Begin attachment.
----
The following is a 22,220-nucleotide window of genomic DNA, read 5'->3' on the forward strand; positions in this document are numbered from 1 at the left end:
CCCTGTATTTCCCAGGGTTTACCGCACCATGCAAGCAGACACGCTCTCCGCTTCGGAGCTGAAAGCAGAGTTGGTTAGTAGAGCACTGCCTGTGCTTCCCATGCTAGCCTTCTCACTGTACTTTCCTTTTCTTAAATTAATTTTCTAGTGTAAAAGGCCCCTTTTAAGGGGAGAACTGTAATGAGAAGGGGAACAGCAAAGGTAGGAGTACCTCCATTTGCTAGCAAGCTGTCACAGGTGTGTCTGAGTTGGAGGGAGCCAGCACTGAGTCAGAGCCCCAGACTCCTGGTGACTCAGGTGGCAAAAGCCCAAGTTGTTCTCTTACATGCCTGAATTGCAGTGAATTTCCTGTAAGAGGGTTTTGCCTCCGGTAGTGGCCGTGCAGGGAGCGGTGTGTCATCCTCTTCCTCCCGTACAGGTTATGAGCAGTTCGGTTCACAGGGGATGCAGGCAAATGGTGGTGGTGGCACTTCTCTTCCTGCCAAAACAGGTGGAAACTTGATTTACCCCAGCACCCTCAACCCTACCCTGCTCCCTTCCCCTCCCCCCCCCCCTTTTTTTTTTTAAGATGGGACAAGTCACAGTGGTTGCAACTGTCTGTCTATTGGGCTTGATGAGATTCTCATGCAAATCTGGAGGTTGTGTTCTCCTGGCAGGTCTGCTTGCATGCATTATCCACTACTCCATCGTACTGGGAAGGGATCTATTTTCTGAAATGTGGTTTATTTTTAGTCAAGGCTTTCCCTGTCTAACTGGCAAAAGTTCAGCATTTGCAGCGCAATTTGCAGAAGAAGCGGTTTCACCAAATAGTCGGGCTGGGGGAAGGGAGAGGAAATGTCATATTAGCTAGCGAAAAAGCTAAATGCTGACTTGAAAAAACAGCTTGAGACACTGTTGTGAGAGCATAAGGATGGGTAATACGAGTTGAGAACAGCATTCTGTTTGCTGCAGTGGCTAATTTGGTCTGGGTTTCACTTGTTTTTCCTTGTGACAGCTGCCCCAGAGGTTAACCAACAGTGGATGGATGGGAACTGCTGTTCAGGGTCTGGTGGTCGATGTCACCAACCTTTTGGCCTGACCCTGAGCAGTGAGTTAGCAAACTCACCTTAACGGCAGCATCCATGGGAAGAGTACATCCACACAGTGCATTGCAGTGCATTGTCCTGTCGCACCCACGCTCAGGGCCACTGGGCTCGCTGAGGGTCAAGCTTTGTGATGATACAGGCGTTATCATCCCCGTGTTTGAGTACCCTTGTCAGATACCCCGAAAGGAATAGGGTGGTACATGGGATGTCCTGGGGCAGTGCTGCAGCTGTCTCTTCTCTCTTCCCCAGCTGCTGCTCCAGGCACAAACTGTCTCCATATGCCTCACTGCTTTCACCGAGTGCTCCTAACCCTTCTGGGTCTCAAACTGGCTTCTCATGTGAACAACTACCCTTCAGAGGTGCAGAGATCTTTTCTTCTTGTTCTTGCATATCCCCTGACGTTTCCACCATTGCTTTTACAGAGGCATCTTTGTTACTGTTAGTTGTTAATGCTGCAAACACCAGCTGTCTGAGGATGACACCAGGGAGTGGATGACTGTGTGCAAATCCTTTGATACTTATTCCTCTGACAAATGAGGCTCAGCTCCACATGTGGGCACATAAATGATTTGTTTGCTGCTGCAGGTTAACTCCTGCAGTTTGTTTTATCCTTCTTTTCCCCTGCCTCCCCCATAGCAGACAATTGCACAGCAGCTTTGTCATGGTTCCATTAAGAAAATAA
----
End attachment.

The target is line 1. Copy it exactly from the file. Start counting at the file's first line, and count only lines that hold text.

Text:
The following is a 22,220-nucleotide window of genomic DNA, read 5'->3' on the forward strand; positions in this document are numbered from 1 at the left end: